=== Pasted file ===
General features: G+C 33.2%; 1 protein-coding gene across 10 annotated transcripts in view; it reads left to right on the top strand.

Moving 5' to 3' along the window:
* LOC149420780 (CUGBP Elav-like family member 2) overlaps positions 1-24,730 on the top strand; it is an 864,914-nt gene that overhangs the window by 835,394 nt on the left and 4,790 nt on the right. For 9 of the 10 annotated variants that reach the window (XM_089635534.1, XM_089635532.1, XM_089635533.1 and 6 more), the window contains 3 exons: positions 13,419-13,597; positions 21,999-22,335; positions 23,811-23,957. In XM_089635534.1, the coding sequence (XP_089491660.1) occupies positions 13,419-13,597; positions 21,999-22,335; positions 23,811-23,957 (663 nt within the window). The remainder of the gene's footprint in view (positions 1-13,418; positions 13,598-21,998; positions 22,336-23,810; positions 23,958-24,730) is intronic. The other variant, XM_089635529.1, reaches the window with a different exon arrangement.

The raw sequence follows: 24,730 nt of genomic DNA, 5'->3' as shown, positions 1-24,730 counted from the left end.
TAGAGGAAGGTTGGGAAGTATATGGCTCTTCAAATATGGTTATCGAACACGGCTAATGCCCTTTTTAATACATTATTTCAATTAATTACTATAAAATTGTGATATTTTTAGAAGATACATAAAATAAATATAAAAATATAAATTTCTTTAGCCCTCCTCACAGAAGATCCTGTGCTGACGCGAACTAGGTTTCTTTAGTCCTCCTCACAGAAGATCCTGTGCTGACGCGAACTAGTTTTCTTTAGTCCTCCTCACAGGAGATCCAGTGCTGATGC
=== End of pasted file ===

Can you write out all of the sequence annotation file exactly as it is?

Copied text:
General features: G+C 33.2%; 1 protein-coding gene across 10 annotated transcripts in view; it reads left to right on the top strand.

Moving 5' to 3' along the window:
* LOC149420780 (CUGBP Elav-like family member 2) overlaps positions 1-24,730 on the top strand; it is an 864,914-nt gene that overhangs the window by 835,394 nt on the left and 4,790 nt on the right. For 9 of the 10 annotated variants that reach the window (XM_089635534.1, XM_089635532.1, XM_089635533.1 and 6 more), the window contains 3 exons: positions 13,419-13,597; positions 21,999-22,335; positions 23,811-23,957. In XM_089635534.1, the coding sequence (XP_089491660.1) occupies positions 13,419-13,597; positions 21,999-22,335; positions 23,811-23,957 (663 nt within the window). The remainder of the gene's footprint in view (positions 1-13,418; positions 13,598-21,998; positions 22,336-23,810; positions 23,958-24,730) is intronic. The other variant, XM_089635529.1, reaches the window with a different exon arrangement.

The raw sequence follows: 24,730 nt of genomic DNA, 5'->3' as shown, positions 1-24,730 counted from the left end.
TAGAGGAAGGTTGGGAAGTATATGGCTCTTCAAATATGGTTATCGAACACGGCTAATGCCCTTTTTAATACATTATTTCAATTAATTACTATAAAATTGTGATATTTTTAGAAGATACATAAAATAAATATAAAAATATAAATTTCTTTAGCCCTCCTCACAGAAGATCCTGTGCTGACGCGAACTAGGTTTCTTTAGTCCTCCTCACAGAAGATCCTGTGCTGACGCGAACTAGTTTTCTTTAGTCCTCCTCACAGGAGATCCAGTGCTGATGC